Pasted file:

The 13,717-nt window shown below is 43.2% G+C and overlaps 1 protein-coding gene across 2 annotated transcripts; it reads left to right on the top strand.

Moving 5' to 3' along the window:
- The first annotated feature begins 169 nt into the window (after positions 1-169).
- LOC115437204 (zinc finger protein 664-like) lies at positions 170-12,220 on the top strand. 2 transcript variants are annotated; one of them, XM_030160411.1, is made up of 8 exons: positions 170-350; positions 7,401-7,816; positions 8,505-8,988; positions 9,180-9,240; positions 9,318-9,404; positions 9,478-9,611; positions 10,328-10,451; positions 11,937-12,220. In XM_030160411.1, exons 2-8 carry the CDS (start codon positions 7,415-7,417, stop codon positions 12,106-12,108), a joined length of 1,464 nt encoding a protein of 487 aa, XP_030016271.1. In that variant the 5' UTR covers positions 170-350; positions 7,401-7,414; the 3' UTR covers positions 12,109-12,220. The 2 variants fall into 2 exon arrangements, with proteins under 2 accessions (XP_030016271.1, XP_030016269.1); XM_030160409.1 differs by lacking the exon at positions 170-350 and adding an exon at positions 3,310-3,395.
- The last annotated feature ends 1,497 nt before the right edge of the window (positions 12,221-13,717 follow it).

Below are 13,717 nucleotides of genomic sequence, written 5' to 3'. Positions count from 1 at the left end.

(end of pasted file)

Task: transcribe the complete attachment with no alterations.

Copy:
The 13,717-nt window shown below is 43.2% G+C and overlaps 1 protein-coding gene across 2 annotated transcripts; it reads left to right on the top strand.

Moving 5' to 3' along the window:
- The first annotated feature begins 169 nt into the window (after positions 1-169).
- LOC115437204 (zinc finger protein 664-like) lies at positions 170-12,220 on the top strand. 2 transcript variants are annotated; one of them, XM_030160411.1, is made up of 8 exons: positions 170-350; positions 7,401-7,816; positions 8,505-8,988; positions 9,180-9,240; positions 9,318-9,404; positions 9,478-9,611; positions 10,328-10,451; positions 11,937-12,220. In XM_030160411.1, exons 2-8 carry the CDS (start codon positions 7,415-7,417, stop codon positions 12,106-12,108), a joined length of 1,464 nt encoding a protein of 487 aa, XP_030016271.1. In that variant the 5' UTR covers positions 170-350; positions 7,401-7,414; the 3' UTR covers positions 12,109-12,220. The 2 variants fall into 2 exon arrangements, with proteins under 2 accessions (XP_030016271.1, XP_030016269.1); XM_030160409.1 differs by lacking the exon at positions 170-350 and adding an exon at positions 3,310-3,395.
- The last annotated feature ends 1,497 nt before the right edge of the window (positions 12,221-13,717 follow it).

Below are 13,717 nucleotides of genomic sequence, written 5' to 3'. Positions count from 1 at the left end.